One for the masses, one for the home, one for your little boy who came along for fun. That was how "family dramas" in the '90s succeeded - you had a hero, a voluptuous heroine (maybe two), melodrama, double entendre dialogues and even some cleavage, but it was still a family story with comedy, and there were kids, too - by pleasing just about everyone.
Kausalya Supraja Rama wants to be that kind of family drama, albeit slightly toned down. Sriram (Srikanth), the brightest and most sincere employee of Ranga Rao (Kota Srinivasa Rao), is in dire need of a huge loan, for which he cannot afford to displease his boss at the moment. So when Ranga Rao goes abroad and asks him to take care of his empty house and his dog until he is back, Sriram grudgingly obliges.
What he hadn't bargained for are the people he ends up sharing the house with, including Rao's high-and-mighty daughter Supraja (Charmy), his absent-minded son (Siva Reddy), and a few nutty comics who find an excuse who move in there till Rao returns.
Sriram sets right a few dysfunctional relationships, and very soon, has Supraja swooning over him. The boss returns, he is thrilled with the state of affairs, Sriram almost gets the money, and all is well until someone alleges that Sriram is a much-married man. How does he explain things? Rather, why does he not?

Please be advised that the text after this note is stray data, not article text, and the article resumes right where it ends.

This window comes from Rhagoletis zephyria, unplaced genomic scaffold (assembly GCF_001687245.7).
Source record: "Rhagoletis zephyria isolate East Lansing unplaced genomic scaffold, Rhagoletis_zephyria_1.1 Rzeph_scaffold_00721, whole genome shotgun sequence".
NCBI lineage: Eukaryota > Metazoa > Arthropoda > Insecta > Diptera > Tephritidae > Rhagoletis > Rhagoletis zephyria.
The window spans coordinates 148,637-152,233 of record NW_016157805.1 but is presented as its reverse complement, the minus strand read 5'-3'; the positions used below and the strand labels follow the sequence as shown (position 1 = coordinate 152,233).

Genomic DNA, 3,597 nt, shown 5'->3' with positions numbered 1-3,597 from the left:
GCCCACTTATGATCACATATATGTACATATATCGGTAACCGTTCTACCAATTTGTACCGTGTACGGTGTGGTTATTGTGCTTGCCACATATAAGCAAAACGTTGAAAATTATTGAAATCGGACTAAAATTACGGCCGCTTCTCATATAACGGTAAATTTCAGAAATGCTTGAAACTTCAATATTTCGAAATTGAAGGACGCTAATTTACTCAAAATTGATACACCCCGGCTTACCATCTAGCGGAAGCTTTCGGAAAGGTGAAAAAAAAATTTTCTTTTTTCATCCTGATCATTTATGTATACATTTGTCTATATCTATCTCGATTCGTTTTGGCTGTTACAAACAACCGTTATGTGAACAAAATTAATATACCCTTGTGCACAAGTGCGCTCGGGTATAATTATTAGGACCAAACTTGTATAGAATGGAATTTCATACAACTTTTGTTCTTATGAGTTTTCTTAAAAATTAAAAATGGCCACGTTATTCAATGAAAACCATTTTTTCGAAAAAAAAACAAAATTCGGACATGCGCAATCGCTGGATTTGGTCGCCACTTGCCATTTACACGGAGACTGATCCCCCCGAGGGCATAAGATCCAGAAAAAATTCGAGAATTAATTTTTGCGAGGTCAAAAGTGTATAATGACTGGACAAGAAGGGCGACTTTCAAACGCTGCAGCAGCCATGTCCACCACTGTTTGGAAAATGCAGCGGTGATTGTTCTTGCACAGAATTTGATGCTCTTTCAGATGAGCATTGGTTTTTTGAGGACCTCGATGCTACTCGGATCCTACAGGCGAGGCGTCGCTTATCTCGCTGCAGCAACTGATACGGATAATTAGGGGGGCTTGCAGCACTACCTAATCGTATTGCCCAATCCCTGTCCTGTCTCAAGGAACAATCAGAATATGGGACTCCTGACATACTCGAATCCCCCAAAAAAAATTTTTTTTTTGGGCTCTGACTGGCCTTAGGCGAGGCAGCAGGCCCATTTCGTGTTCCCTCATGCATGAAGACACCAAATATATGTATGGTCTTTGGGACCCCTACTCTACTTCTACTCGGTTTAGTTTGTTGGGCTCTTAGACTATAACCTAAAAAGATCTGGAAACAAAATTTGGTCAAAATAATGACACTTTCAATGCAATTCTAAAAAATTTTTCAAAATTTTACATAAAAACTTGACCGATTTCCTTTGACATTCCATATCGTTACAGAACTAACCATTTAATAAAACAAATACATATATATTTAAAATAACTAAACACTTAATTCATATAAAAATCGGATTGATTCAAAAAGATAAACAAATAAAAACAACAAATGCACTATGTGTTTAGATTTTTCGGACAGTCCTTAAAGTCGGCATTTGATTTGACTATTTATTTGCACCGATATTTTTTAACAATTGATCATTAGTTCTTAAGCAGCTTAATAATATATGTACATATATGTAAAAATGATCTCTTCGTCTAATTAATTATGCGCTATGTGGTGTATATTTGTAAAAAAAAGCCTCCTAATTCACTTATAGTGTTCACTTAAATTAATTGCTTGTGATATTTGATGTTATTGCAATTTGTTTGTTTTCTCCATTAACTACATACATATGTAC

The story is passably average, but is propped up by healthy production values, good performances and sharp dialogue. Srikanth could probably sleep-walk his way through roles like these, and he has the added quality of not having aged much. Charmy is allright in the stereotypical heroine's role that requires her to chiefly change over from mini-skirts in the first half to demure salwars in the second. Gowri Munjal gets to be in a coma for the entire film, save for a song towards the end, so that's not much to do for her.
With a full-house of comedians, the movie is quite funny, but the laughs don't come as loud. And then there are those cheesy jokes that are good only for those who don't usually cringe at cheesy jokes. The songs are quite nastily jarring, except for the cute and chirpy Kousalya Nacchave.
KSR is a so-so way to spend two and a half hours, but not exactly the best way to do it.